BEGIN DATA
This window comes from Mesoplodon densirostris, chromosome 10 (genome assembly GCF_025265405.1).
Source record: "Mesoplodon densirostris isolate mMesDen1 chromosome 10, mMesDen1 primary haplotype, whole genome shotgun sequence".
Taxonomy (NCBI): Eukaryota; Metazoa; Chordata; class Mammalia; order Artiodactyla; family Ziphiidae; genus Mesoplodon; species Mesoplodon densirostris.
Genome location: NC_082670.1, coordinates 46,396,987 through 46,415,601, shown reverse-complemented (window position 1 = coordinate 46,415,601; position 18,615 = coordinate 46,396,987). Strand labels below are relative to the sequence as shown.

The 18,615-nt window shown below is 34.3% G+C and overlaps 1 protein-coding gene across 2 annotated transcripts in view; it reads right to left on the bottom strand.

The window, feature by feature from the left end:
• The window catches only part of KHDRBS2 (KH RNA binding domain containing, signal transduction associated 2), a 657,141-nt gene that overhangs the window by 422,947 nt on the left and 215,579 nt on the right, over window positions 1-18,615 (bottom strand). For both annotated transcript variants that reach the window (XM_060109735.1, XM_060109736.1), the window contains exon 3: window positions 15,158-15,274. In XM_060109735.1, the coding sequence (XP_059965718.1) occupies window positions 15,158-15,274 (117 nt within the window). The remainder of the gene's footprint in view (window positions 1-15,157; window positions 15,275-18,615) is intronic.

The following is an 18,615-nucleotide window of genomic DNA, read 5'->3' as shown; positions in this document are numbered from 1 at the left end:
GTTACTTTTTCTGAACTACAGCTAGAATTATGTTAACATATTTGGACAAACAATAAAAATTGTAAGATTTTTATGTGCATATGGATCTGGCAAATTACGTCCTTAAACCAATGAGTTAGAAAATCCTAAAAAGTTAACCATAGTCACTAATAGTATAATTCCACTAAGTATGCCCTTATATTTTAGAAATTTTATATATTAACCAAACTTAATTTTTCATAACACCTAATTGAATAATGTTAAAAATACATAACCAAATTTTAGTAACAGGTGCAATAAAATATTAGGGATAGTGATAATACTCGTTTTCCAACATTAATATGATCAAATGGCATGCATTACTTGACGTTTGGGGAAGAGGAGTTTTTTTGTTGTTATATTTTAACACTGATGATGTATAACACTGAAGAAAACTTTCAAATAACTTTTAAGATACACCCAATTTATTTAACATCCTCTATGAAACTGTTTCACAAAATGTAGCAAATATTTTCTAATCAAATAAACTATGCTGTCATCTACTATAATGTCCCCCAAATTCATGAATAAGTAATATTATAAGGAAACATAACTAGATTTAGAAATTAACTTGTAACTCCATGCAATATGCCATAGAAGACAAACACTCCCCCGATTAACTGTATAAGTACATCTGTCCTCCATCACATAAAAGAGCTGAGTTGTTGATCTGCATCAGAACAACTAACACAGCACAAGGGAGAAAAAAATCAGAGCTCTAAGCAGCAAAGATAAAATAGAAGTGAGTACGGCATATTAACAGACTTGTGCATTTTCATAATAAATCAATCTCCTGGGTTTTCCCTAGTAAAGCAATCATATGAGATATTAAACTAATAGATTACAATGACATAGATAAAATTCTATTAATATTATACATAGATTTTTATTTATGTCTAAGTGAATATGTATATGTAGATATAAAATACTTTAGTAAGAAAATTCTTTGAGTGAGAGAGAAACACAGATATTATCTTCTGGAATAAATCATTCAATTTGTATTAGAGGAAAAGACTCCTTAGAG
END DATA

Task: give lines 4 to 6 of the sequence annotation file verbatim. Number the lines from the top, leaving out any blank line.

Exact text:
Genome location: NC_082670.1, coordinates 46,396,987 through 46,415,601, shown reverse-complemented (window position 1 = coordinate 46,415,601; position 18,615 = coordinate 46,396,987). Strand labels below are relative to the sequence as shown.

The 18,615-nt window shown below is 34.3% G+C and overlaps 1 protein-coding gene across 2 annotated transcripts in view; it reads right to left on the bottom strand.

The window, feature by feature from the left end: